And they're all made out of ticky tacky and they all look just
the same.

And they all play on the golf course and drink their martini dry
And they all have pretty children and the children go to school
And the children go to summer camp and then to the university
Where they all get put in boxes and they all come out the same.

And the boys to into business and marry and raise a family
In boxes, little boxes, little boxes all the same.
There's a green one and a pink one and a blue one and a yellow
one
And they're all made out of ticky tacky and they all look just
the same.

When you're right you're right . . .

By Malvina Reynolds


But this is a lie. I left a word out in my preceding post. *I* was around in the fifties and I *saw* the houses people lived in, and *factory workers* lived in ticky tacky, doctors and lawyers lived in varied dwellings, not ticky tacky at all. I specifically remember commenting to my wife in the early 60s as we drove along the tri-state, these are the slums of 20 years from now. You need to read up on the effects of the interstate system, of which these ticky tacky houses all looking the same were the product, and which, to repeat, held working class overwhelmingly. Perhaps a few managers just out of college and straining at the bit to get out of them. My brother, who ended up assistant finance manager for Checker in Kalamazoo, only lived in ticky tacky (all just the same) at a time when he was working two jobs (the second a clothing sales clerk evenings) to pay off his college loans. All his other houses were quite different from the houses around him, and no ticky tacky. The song stinks, and stinks badly.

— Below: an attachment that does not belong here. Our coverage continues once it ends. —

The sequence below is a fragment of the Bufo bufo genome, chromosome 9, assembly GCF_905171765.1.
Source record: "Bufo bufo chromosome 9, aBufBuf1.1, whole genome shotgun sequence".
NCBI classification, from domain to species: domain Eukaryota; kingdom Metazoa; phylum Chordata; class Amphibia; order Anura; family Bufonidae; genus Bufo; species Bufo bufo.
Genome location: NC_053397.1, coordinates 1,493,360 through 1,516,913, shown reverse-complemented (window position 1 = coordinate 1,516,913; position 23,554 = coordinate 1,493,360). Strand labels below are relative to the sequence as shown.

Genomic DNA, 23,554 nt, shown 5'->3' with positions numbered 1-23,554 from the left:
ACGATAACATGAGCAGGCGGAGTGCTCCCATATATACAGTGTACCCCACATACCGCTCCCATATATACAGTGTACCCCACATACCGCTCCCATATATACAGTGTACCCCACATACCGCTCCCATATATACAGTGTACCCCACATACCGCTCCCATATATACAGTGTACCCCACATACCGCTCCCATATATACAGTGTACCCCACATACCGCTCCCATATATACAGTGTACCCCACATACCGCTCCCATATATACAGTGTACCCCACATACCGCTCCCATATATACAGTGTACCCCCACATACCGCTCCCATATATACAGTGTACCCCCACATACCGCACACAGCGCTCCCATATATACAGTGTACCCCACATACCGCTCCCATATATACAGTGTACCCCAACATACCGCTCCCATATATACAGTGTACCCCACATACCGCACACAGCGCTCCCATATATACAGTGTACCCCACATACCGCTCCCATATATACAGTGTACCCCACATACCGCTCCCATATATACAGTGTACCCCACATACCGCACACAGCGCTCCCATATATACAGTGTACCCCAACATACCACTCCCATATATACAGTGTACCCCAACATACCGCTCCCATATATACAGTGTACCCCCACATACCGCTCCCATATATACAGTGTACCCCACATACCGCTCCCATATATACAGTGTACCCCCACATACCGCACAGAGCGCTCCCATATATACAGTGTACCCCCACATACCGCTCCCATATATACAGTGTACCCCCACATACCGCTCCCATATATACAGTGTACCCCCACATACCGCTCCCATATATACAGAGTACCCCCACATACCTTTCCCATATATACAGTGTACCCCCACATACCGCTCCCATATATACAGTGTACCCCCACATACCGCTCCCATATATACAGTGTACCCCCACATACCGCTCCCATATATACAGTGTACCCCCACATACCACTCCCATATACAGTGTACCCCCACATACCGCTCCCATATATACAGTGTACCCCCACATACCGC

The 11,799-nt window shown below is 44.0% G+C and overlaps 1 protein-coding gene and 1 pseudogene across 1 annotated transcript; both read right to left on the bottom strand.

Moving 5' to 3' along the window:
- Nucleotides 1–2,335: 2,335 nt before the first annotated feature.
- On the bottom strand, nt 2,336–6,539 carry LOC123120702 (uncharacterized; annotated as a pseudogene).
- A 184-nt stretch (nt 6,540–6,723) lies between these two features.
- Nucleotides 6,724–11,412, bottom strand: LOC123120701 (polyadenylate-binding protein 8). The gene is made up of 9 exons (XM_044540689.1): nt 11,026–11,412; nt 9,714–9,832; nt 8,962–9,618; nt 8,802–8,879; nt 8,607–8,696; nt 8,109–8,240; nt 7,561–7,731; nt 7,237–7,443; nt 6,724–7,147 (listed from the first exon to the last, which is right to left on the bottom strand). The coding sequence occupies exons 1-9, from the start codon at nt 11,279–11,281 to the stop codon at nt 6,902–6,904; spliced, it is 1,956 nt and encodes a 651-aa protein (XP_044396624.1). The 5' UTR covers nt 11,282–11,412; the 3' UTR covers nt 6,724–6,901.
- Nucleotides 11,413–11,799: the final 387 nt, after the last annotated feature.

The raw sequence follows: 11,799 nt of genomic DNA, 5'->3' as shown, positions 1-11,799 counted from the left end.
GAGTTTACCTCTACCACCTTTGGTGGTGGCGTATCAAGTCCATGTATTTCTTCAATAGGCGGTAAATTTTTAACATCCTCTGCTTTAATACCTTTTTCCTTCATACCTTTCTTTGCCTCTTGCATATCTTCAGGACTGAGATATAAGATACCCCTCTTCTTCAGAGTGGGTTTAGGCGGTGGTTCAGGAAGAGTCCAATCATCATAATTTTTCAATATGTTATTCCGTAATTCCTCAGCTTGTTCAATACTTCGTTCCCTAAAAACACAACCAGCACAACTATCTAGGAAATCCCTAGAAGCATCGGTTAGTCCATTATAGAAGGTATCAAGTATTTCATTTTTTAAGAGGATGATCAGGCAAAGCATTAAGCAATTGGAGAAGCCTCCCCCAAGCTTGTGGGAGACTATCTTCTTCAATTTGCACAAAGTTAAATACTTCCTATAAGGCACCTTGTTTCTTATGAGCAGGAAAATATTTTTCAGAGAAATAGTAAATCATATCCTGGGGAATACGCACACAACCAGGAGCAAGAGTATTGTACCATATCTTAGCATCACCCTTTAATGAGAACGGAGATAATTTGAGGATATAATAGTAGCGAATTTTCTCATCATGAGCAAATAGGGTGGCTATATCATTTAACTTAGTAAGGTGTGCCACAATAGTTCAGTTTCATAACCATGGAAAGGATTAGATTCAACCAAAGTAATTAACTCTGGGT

Carrol Cox


I recall the era well. I have seen the tri-state. I don't know what ticky-tacky is supposed to mean exactly, but I can see the suburban sprawl of nearly identical big houses. Look at the developments at the corner of I-57 and I-72 in Champaign, fields I roamed as a boy. No two are alike but they all end up the same. So what if they're expensive. Go to California, where Malvina Reynolds writes, and look at the endless repetition of forms in gated housing developments. But still, this is literary criticism.

The point is that the song was popular on the folk scene and was taken to be a criticism of the Grey Flannel world. That it does not necessarily stand up to rigorous analysis is interesting to not--and I have never heard your analysis before--but I believe that it is not in keeping with the way the song was understood at the time, therefore, Pete Seeger's inclusion of the song in his repertoire is significant of the attitudes assumed to be expressed at that time.

This no more deflates Seeger than Phil Och's song lauding Kennedy necessarily deflates him as a critic of Seeger (see my previous post on the subject).

To call it a lie is unfair, although your complaint that the identical housing is more relevant to the working man has merit. The old lyric, "We have fed you all for a thousand years/ And you find us still unfed. . . " is, upon close analysis, nonsense. Nobody has been fed more than a hundred and a few odd years and clearly the workers were fed or they would have died. In both, cases, however, the lyric makes poetic sense.

If you allow no poetic license, must we discard that beautiful line in the International, "thus ends the age of cant. .." That song is over a century old and there is plenty of cant still around last time I checked.

James N. Stewart